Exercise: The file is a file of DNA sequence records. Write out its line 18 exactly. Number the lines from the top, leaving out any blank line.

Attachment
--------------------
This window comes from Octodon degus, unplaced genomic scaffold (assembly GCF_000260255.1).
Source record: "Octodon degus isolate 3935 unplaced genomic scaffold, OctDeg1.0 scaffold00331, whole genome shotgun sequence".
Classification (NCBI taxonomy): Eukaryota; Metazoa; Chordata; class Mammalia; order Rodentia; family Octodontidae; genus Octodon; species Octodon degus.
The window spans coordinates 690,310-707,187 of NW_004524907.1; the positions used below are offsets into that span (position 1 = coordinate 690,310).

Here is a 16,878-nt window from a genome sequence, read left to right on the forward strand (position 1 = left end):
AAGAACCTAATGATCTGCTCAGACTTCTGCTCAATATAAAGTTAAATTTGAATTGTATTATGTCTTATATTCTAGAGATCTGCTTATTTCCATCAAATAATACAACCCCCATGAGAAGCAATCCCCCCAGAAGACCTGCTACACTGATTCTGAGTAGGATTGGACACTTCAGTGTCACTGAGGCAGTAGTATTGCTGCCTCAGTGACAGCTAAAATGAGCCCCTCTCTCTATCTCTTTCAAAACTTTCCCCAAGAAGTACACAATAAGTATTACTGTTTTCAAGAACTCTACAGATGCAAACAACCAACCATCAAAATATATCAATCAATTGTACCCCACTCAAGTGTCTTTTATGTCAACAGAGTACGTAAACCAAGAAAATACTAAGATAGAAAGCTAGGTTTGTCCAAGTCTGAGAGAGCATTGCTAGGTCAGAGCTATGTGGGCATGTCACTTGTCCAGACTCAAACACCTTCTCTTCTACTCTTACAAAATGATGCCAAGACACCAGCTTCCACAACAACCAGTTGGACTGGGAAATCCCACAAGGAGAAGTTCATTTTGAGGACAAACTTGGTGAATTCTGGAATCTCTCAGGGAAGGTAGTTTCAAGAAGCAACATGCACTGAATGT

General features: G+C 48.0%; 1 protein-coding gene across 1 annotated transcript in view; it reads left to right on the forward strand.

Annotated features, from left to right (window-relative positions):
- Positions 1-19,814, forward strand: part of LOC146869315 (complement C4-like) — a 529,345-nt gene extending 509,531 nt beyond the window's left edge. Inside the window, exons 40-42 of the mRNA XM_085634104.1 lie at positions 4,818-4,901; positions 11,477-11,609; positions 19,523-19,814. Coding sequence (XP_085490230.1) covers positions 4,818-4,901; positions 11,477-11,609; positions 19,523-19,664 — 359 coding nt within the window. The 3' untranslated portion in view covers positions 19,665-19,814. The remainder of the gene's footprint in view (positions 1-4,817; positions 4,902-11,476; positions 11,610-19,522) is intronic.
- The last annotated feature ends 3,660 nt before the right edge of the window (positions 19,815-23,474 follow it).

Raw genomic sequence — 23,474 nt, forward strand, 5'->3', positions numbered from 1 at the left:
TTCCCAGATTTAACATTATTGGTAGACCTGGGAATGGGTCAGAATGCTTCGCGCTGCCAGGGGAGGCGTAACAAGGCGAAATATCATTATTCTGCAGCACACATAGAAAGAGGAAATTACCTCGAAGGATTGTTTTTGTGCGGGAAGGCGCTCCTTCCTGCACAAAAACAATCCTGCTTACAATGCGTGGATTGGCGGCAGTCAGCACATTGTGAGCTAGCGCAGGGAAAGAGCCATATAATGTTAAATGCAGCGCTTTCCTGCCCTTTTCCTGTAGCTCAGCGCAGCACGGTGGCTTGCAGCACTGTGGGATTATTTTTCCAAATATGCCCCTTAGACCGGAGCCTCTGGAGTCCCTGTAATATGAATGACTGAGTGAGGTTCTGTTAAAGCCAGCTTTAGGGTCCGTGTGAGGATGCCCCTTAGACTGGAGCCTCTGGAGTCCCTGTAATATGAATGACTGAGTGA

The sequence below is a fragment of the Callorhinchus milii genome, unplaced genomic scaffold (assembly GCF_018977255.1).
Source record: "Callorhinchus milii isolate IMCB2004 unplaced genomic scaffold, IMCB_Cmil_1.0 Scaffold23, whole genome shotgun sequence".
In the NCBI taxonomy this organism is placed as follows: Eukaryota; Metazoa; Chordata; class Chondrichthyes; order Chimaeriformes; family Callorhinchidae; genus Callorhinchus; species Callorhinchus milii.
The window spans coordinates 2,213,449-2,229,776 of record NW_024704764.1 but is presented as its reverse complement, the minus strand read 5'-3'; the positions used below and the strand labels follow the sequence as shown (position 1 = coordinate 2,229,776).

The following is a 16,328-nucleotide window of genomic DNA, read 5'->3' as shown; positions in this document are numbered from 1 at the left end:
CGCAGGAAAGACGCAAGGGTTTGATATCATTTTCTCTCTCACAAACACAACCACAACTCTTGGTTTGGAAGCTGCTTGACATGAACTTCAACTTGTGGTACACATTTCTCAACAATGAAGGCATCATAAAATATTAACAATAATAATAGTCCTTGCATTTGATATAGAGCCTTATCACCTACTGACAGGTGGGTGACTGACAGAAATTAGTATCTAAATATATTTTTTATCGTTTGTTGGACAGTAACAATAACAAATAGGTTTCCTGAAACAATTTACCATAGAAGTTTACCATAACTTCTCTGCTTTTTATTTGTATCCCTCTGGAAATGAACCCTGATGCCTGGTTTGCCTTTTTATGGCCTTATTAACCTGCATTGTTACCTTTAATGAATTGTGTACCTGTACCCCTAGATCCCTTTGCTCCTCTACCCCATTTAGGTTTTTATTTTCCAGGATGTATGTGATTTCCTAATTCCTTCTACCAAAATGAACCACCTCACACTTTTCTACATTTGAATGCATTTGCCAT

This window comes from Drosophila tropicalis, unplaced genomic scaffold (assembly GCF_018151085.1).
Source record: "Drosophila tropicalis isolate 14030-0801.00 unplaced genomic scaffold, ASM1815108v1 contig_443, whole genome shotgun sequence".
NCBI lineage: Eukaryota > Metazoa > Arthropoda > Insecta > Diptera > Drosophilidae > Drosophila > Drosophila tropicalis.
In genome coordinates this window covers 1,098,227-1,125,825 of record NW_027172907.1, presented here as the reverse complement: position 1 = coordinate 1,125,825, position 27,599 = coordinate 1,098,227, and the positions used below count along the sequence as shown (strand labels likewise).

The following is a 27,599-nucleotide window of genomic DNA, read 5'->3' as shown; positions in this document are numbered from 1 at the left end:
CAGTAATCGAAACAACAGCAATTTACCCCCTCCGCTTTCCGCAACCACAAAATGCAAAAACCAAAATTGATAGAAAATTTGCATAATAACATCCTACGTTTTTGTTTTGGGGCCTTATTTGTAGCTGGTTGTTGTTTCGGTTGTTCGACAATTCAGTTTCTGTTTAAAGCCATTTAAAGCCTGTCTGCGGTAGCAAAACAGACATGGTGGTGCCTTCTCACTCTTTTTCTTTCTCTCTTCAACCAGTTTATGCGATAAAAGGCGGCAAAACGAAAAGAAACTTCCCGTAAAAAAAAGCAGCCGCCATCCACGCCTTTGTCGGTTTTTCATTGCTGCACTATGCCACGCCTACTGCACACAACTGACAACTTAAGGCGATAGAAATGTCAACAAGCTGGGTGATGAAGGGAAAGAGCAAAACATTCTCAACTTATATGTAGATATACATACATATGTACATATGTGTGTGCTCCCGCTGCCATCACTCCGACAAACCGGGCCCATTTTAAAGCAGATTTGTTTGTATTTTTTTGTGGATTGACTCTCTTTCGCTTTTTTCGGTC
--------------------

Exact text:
CGCAGGAAAGACGCAAGGGTTTGATATCATTTTCTCTCTCACAAACACAACCACAACTCTTGGTTTGGAAGCTGCTTGACATGAACTTCAACTTGTGGTACACATTTCTCAACAATGAAGGCATCATAAAATATTAACAATAATAATAGTCCTTGCATTTGATATAGAGCCTTATCACCTACTGACAGGTGGGTGACTGACAGAAATTAGTATCTAAATATATTTTTTATCGTTTGTTGGACAGTAACAATAACAAATAGGTTTCCTGAAACAATTTACCATAGAAGTTTACCATAACTTCTCTGCTTTTTATTTGTATCCCTCTGGAAATGAACCCTGATGCCTGGTTTGCCTTTTTATGGCCTTATTAACCTGCATTGTTACCTTTAATGAATTGTGTACCTGTACCCCTAGATCCCTTTGCTCCTCTACCCCATTTAGGTTTTTATTTTCCAGGATGTATGTGATTTCCTAATTCCTTCTACCAAAATGAACCACCTCACACTTTTCTACATTTGAATGCATTTGCCAT